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4-H Canada Blog
The 4-H Difference – Meet Ontario 4-H Alumnus, Senator Rob Black
There are over 350,000 4-H alumni across Canada that are leading their communities and creating positive change in the world around them. In this new blog series, we will share their stories and how they are making an impact in their communities.
By Logan Emiry, 4-H Ontario Youth Advisory Committee representative
Being a 4-H Canada Youth Advisory Committee (YAC) representative means having the opportunity to help plan programs and marketing campaigns as well as representing 4-H members at special events across Canada. Last fall, I was privileged to be invited to the Senate of Canada to join 4-H members from Quebec, volunteers and staff for a special Show Your 4-H Colours reception hosted by The Honourable Rob Black, Senator from Ontario.
Following the event, I connected with Senator Black, to learn more about how 4-H helped him on his journey to the Senate.
Check out the upcoming inaugural edition of The Pledge, 4-H Canada’s new magazine for alumni for more of Senator Black’s interview.
Logan: How has 4-H shaped you and prepared you to be a Senator?
Senator Rob Black: For me, 4-H was my starting point. I joined when I was 12 years old and completed six clubs over the five years I was a member. I use the skills I gained through 4-H every day, and I would not be in the Senate of Canada if it was not for 4-H. I have said that before and I will continue to say that. 4-H helped me build the networks I rely on today. I can pick up the phone and call Kim McConnell (Director, 4-H Canada Board of Directors) or Logan Emiry and that’s amazing.
L: What lessons did you learn during the [Senate] application process?
R: The application asked about my beliefs and values and I think we need to know what these are for each of us.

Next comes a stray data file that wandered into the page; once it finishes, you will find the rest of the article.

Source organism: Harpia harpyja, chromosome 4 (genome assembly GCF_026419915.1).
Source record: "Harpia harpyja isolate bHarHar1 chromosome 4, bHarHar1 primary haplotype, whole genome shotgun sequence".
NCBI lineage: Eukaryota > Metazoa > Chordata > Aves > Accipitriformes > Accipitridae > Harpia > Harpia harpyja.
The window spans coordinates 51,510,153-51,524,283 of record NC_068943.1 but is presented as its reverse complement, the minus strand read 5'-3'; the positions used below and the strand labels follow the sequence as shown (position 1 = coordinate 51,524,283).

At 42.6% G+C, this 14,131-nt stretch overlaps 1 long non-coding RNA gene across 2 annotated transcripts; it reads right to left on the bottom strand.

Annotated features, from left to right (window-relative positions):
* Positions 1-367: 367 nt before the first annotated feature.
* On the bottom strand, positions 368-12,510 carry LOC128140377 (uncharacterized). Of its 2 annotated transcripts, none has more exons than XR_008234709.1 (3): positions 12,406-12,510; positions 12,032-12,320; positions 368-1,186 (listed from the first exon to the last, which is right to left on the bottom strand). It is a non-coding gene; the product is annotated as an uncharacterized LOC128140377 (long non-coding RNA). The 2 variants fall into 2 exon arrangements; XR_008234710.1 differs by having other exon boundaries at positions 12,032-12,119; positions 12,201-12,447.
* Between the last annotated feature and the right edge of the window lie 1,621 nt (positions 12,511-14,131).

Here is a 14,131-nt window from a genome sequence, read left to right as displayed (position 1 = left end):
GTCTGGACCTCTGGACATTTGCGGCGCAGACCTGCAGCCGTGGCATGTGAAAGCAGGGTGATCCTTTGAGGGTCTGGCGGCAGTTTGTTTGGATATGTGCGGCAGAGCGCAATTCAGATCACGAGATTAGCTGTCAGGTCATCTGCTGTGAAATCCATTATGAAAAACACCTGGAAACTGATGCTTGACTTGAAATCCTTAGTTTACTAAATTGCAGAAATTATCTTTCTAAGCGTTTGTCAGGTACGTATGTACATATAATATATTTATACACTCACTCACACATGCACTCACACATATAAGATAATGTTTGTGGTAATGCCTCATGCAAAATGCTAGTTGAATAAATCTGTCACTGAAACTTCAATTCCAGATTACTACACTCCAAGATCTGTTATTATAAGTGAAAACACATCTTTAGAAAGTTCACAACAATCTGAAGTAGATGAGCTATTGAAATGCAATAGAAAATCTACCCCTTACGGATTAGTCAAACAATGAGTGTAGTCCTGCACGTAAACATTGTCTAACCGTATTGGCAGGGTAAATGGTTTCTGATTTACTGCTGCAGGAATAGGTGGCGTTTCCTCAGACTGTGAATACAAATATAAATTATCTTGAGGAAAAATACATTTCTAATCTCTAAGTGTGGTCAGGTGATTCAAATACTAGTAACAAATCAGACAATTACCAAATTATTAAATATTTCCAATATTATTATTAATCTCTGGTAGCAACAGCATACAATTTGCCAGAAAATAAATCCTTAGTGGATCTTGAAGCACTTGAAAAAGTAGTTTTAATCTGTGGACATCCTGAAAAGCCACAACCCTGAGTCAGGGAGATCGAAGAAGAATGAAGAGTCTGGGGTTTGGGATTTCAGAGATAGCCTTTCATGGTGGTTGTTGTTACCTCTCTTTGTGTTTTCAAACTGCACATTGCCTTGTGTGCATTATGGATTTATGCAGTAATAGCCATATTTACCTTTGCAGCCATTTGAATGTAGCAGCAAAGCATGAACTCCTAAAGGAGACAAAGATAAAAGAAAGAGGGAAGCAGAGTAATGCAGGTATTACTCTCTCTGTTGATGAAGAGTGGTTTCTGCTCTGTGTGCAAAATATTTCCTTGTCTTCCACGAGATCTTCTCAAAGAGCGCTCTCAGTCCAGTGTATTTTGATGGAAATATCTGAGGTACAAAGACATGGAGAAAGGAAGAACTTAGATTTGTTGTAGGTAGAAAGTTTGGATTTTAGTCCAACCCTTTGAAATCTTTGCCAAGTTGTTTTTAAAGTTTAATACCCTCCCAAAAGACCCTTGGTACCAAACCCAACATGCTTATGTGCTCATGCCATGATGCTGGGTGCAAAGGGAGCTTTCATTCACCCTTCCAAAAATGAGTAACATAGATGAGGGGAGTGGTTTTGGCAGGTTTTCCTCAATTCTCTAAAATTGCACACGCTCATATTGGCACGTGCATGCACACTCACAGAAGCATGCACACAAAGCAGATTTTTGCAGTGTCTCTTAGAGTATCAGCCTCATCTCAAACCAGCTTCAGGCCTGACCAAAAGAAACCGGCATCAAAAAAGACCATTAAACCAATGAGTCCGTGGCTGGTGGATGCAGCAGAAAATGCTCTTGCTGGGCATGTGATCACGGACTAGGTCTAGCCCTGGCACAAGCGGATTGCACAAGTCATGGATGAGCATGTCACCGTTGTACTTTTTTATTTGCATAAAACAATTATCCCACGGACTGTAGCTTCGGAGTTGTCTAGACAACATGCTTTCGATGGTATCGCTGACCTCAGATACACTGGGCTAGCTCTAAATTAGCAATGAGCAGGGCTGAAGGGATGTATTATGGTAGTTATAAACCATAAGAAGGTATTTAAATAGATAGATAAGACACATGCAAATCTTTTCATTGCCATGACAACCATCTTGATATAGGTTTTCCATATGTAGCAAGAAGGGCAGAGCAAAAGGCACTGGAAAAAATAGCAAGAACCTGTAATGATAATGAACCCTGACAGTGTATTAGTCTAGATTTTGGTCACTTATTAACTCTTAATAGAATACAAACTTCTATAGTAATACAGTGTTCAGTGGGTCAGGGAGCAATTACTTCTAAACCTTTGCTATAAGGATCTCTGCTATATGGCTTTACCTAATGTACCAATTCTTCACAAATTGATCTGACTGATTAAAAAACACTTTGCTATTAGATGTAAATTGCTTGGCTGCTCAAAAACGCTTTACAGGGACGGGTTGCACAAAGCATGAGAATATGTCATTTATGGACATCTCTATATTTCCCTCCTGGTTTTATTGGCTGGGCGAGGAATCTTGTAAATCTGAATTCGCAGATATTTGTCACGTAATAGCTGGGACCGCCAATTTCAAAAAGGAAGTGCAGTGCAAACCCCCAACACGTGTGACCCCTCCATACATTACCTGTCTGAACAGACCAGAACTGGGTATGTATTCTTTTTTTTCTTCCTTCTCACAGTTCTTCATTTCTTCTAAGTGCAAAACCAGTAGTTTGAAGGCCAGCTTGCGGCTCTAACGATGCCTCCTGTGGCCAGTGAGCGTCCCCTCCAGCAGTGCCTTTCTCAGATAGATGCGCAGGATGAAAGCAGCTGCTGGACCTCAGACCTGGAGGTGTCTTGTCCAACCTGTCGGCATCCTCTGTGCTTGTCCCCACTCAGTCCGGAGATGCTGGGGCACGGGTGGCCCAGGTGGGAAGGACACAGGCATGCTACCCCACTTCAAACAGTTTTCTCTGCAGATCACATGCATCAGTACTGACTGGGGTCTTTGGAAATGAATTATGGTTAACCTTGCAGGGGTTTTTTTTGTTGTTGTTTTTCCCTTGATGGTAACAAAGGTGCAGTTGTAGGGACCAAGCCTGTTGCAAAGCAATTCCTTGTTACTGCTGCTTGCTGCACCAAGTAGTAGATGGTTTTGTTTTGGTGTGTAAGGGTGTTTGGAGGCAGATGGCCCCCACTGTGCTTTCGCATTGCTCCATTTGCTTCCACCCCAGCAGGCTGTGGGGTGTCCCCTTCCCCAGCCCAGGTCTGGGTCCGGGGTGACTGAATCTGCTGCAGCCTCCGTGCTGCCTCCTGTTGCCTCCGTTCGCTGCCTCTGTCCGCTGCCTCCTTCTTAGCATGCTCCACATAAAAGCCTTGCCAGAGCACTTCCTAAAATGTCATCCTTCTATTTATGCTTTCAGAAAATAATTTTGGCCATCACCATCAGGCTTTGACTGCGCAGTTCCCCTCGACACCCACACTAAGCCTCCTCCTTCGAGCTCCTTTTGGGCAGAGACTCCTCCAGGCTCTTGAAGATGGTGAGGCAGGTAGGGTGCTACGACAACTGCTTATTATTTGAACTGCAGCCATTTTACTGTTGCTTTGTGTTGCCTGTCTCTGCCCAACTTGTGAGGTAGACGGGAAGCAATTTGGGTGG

Also, I learned to never give up. My initial application was turned down and I could have given up after that. I knew there were thousands of applications and any one of them would have been a good choice. Lots of people give up but I didn’t. I was lucky enough to be chosen and now I sit in the Red Chamber. It’s humbling and a privilege to walk up Parliament Hill each day.
L: What is your favourite 4-H memory or experience?
R: By far my favourite 4-H experience was travelling to Alberta in 1978 through the Open House Canada Exchange Program, now called Club to Club Exchange. This program brought my family and my host family in Alberta together. My twin and I became like brothers. We were back and forth to see each other a lot growing up. I was his best man and he was my best man at our weddings. It’s been over 40 years since the exchange, and our families still keep in touch.
L: What mentors did you have in 4-H or in your professional journey?
R: We often say it takes a village to raise a child, but it also takes a lot of mentors to raise a person. There are three mentors I’m grateful to have in my life.
First off, is my grandmother. She encouraged me to get involved. She never said no and always got things done. Another I will mention is Ken Knox. He gave me my first job in the Ministry of Agriculture. He is a close friend and has been a mentor of mine for over 30 years. He is always willing to sit down and talk like all good mentors do. Christine Dukelow is the third. She was a boss, a colleague and is a dear friend. She asks tough questions and gives tough answers sometimes, but I know they are from the heart and that is meaningful.
L: What does it mean to you to be a 4-H alumnus?
R: As a 4-H alumnus I enjoy being part of the 4-H family, here in Ontario and across Canada and I enjoy being able to give back, in a variety of ways. In my networks and circles, I don’t have to go far to meet up with or see the impact that 4-H has had on organizations and agricultural and rural leaders across the province and country. In my role now as Senator, I continue to advocate for, promote and support the program that has done so much for me over many years.
Photo credit: The Senate of Canada